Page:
When President Carter first proposed his national energy plan, one principle was clear: The nation's dwinding pool of natural gas would be saved for the homeowners of America. Industry would be coaxed or driven, by taxes, prices and regulatory rules, to shift to other less-precious fuels.
Now, 15 months later, that priority has been reversed.
Carter's compromise natural gas bill, scheduled this week or next for an up-or-down climax vote in the Senate, is skewed in the other direction - big industry is supposed to get more natural gas in the future, a lot more, while homeowners and businesses are expected to get along on less.
The reason for this is simple, according C. William Fischer, deputy administrator of the Department of Energy's quasi-independent analytical section. The final prices set for homeowners are much higher in the compromise measure that they were in the original plan - high enough to drive residential and commercial users away from gas, not toward it.
The NEP originally envisioned an increase in residential-commercial consumption of natural gas of 8 percent by 1985. The compromise bill, according to an evaluation by Fischer's Energy Information Administration, will produce a decrease of about 4 percent. Total industrial consumption, on the other hand, was expected to hold even or decline slightly by 1985, as companies switched to coal and other fuels. Now the administration bill claims that total industrial use will grow by 10 to 14 percent in the next six years.
"There are rational reasons for that," said Fischer, "the main one being the price differentials . . . The compromise has a price for residential of $3.31 per thousand cubic feet) by 1985. That's a significantly higher price, 57 cents higher than the national energy plan. That would tend to drive down consumption in the residential sector."
In terms of future consumption, said a staff professional on the House Commerce Committee, "industrial users are just coming out the big winners."
This is one of the fundamental mutations that have crept into president's program during its arduous journey through Congress, a trip which has left all sids exhausted and politically jangled by so many bargains made and unmade, so many angry speeches and privte deals, so many fortunes won or lost in the fine print of this legislation.
No one seems very eager for the Senate showdown ahead. Another filibuster is expected from the pro-consumer liberals who are opposed to deregulation and higher gas prices, in any form. They may be joined this time by a few pro-oil conservatives who are disgusted with the compromise's extremely complex formula for phased deregulation over seven to 10 years. They think the oil industry should kill this bill and try again next year for immediate deregulation of gas prices.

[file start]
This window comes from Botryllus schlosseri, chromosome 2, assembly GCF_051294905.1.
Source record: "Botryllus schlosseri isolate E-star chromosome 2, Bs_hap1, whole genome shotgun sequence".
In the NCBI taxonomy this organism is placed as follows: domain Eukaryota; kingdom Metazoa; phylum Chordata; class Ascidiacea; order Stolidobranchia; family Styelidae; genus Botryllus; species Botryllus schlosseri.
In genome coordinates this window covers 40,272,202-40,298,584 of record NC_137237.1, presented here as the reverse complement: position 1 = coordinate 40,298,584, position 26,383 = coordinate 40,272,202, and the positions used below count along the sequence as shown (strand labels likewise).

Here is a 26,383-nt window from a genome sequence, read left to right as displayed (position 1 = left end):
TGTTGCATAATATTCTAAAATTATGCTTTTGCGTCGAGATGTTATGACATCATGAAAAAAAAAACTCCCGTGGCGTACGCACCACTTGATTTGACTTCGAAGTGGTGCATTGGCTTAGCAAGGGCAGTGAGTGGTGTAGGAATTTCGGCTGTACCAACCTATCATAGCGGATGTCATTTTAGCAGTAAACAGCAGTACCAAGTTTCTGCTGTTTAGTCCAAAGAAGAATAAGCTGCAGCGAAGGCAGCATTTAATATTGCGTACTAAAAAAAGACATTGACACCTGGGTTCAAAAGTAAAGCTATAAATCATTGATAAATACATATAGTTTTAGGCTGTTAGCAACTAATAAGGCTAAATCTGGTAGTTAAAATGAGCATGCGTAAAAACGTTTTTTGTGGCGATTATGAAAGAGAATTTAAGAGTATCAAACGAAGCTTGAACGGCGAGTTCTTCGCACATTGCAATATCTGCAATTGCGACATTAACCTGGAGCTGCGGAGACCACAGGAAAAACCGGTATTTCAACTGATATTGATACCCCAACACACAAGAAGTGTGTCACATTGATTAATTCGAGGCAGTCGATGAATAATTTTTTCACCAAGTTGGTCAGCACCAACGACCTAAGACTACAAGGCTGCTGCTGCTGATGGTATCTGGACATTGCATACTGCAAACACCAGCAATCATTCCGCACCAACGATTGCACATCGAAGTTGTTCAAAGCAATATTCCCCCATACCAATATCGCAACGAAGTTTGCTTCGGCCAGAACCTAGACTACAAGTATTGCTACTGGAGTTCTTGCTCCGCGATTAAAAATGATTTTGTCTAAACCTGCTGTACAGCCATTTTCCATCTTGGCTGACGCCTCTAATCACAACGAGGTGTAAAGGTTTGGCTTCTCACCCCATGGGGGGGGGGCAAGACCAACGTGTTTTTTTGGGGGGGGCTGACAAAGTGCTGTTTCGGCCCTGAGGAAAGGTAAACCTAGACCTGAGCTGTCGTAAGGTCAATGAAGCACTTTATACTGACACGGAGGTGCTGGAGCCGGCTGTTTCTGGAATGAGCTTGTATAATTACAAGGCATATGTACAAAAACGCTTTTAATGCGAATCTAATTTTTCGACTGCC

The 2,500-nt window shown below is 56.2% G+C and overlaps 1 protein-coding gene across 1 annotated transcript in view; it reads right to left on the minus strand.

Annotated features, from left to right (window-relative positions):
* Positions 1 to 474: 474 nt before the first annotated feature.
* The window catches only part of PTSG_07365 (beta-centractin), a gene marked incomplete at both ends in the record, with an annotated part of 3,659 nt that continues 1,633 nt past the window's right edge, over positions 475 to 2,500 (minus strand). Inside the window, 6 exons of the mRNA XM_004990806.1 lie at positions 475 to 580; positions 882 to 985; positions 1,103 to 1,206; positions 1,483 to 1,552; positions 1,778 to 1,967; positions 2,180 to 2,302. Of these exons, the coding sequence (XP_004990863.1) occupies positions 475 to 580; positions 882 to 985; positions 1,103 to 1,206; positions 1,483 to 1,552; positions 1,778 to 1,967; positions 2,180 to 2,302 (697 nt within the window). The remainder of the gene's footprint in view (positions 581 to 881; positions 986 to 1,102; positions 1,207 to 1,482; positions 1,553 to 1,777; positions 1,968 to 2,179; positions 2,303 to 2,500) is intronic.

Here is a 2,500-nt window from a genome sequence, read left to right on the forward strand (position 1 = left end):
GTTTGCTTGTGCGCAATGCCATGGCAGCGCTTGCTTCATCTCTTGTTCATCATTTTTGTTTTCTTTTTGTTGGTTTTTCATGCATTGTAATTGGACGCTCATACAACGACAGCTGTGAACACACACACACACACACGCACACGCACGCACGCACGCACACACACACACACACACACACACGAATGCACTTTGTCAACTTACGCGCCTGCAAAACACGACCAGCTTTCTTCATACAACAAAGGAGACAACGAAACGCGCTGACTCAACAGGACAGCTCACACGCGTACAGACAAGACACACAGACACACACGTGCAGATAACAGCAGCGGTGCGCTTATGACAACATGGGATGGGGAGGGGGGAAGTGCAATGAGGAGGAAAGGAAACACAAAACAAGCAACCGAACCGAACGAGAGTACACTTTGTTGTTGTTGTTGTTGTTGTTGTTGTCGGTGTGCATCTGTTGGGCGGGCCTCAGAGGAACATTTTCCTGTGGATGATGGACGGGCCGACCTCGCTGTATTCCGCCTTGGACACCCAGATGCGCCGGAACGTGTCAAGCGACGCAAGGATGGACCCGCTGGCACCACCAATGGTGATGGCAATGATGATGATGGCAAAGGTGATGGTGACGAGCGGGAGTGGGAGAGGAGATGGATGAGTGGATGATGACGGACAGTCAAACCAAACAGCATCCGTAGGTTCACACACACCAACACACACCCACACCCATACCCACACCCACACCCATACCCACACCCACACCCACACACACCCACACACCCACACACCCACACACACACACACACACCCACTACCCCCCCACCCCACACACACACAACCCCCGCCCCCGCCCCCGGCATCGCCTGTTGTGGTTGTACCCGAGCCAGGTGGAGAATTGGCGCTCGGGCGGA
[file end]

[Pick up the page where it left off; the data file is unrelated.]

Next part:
The administration hopes to break the filibuster on the third or fourth try, depending upon a middle spectrum of Democrats and Republicans, senators who are either loyal to the Carter program or loyal to the oil industry, who started out this fight on opposite sides.
The political imperative that unites them now is to pass something, to settle the matter once and for all, even if the victory if riddled with impurities. Passage of the gas bill would give the president a much-needed political victory, and, for industry, it promises what gas producers have been fighting 24 years to accomplish - an end to federal control over interstate natural gas prices.
What would this bill do for America? Or to America? as the critics would say. All answers and explanations must be hedged by this note of caution: virtually all aspects of this measure - the economic impact, the impact on energy production, the fine print and the larger purposes - are the subject of intense dispute at this moment, extremely technical arguments that are not likely to be resolved by the final political rhetoric coming up in the Senate and the House.
In simplest terms, the measure will authorize a substantial transfer of income within American society - at least $28.5 billion over the next six years - from all the consumers of natural gas to all the companies that produce it. Some critics claim that the transfer will be much larger, closer to $50 billion, but at the very least the gas industry should derive an increase of 17 percent in its expected revenue.
The White House inflation watchers, who are concerned about the inflationary effects of government regulation for safety and the environment, have not shown much interest in the inflationary potential of deregulation. An inquiry at the Council on Wage and Price Stability produced this response: "We have not done anything with natural gas. "It's a very complex, complicated thing. With our limited staff, there wasn't any way we could get into it."